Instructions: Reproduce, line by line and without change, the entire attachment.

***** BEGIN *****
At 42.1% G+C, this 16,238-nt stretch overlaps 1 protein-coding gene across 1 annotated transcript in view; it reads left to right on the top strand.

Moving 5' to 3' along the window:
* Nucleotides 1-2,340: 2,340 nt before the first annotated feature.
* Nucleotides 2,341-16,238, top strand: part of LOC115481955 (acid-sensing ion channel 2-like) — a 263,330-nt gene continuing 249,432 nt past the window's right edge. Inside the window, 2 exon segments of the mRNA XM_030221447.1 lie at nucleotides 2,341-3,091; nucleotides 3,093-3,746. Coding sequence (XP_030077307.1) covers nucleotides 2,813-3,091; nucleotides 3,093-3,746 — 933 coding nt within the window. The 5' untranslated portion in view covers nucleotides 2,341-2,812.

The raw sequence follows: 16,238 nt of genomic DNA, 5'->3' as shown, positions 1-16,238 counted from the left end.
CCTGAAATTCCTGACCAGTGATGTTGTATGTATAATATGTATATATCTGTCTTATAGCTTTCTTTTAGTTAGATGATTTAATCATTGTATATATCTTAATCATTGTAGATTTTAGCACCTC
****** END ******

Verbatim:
At 42.1% G+C, this 16,238-nt stretch overlaps 1 protein-coding gene across 1 annotated transcript in view; it reads left to right on the top strand.

Moving 5' to 3' along the window:
* Nucleotides 1-2,340: 2,340 nt before the first annotated feature.
* Nucleotides 2,341-16,238, top strand: part of LOC115481955 (acid-sensing ion channel 2-like) — a 263,330-nt gene continuing 249,432 nt past the window's right edge. Inside the window, 2 exon segments of the mRNA XM_030221447.1 lie at nucleotides 2,341-3,091; nucleotides 3,093-3,746. Coding sequence (XP_030077307.1) covers nucleotides 2,813-3,091; nucleotides 3,093-3,746 — 933 coding nt within the window. The 5' untranslated portion in view covers nucleotides 2,341-2,812.

The raw sequence follows: 16,238 nt of genomic DNA, 5'->3' as shown, positions 1-16,238 counted from the left end.
CCTGAAATTCCTGACCAGTGATGTTGTATGTATAATATGTATATATCTGTCTTATAGCTTTCTTTTAGTTAGATGATTTAATCATTGTATATATCTTAATCATTGTAGATTTTAGCACCTC